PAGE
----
Though the hydrogen sulfide layer presented a foul problem for divers, it provided excellent insulation for the fossils below, blocking UV light and oxygen from reaching the lower layer of water. Among the crocodile skulls and tortoise shells were the C. creightoni bones, including an intact skull.

“For birds, having an entire head of an extinct species from a fossil site is pretty mind-blowing,” Oswald said. “Because all the material from the blue hole is beautifully preserved, we thought at least some DNA would probably be there.”

Since 2017, Oswald has been revitalizing the museum’s ancient DNA laboratory, testing methods and developing best practices for extracting and analyzing DNA from fossils and objects that are hundreds to millions of years old.

Ancient DNA is a challenging medium because it’s in the process of degradation. Sometimes only a minute quantity of an animal’s original DNA — or no DNA at all — remains after bacteria, fungi, light, oxygen, heat and other environmental factors have broken down an organism.

“With ancient DNA, you take what you can get and see what works,” Oswald said. “Every bone has been subjected to slightly different conditions, even relative to other ones from the same site.”

To maximize her chance of salvaging genetic material, Oswald cleans a bone, freezes it with liquid nitrogen and then pulverizes it into powder with a rubber mallet.

“It’s pretty fun,” she said.

While previous studies required large amounts of bone, Oswald’s caracara work showed ancient DNA could be successfully recovered at a smaller scale.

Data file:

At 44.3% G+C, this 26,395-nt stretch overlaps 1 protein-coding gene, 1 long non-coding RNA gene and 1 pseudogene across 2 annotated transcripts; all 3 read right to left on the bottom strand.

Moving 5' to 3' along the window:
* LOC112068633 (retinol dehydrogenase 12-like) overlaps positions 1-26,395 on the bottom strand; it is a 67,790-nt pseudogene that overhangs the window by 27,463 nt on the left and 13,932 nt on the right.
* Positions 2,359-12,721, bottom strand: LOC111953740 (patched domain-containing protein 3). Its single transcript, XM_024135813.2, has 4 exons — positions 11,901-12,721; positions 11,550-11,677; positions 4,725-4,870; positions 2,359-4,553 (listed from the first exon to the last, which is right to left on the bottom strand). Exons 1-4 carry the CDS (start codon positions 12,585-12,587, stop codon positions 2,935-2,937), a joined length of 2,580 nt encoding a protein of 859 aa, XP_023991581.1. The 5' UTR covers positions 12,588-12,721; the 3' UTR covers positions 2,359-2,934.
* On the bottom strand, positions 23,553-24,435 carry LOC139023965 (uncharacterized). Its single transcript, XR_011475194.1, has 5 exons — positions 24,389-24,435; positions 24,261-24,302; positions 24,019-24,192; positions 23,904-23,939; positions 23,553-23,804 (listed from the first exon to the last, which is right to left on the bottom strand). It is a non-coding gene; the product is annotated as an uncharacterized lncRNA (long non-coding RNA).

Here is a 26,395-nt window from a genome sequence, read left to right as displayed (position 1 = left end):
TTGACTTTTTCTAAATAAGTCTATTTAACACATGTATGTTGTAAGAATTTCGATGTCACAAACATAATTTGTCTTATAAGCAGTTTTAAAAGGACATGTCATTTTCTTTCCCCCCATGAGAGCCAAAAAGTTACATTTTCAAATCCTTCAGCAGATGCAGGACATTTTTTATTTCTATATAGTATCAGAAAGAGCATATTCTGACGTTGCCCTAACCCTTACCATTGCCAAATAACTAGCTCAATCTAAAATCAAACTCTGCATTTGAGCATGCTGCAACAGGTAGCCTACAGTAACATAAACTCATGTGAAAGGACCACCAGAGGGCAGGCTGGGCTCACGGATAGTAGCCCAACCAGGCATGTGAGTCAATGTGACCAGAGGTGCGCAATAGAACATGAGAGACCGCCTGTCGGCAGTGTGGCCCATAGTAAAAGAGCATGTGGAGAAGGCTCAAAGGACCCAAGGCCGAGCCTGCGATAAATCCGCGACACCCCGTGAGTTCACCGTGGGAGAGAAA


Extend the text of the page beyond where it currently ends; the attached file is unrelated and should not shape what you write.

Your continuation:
“This puts an exclamation point on what’s possible with ancient DNA,” said Robert Guralnick, Florida Museum curator of bioinformatics. “We have new techniques for looking at the context of evolution and extinction. Beyond the caracara, it’s cool that we have an ancient DNA lab that’s going to deliver ways to look at questions not only from the paleontological perspective, but also at the beginnings of a human-dominated planet.”

Steadman, who has spent decades researching modern and extinct biodiversity in the Caribbean, said some questions can only be answered with ancient DNA.

“By understanding species that weren’t able to withstand human presence, it helps us better appreciate what we have left — and not just appreciate it, but understand that when these species evolved, there were a lot more things running and flying around than we have today.”

Other co-authors are Julia Allen of the University of Nevada, Reno; Kelsey Witt of the University of California, Merced; Ryan Folk of the Florida Museum and Nancy Albury of the National Museum of the Bahamas.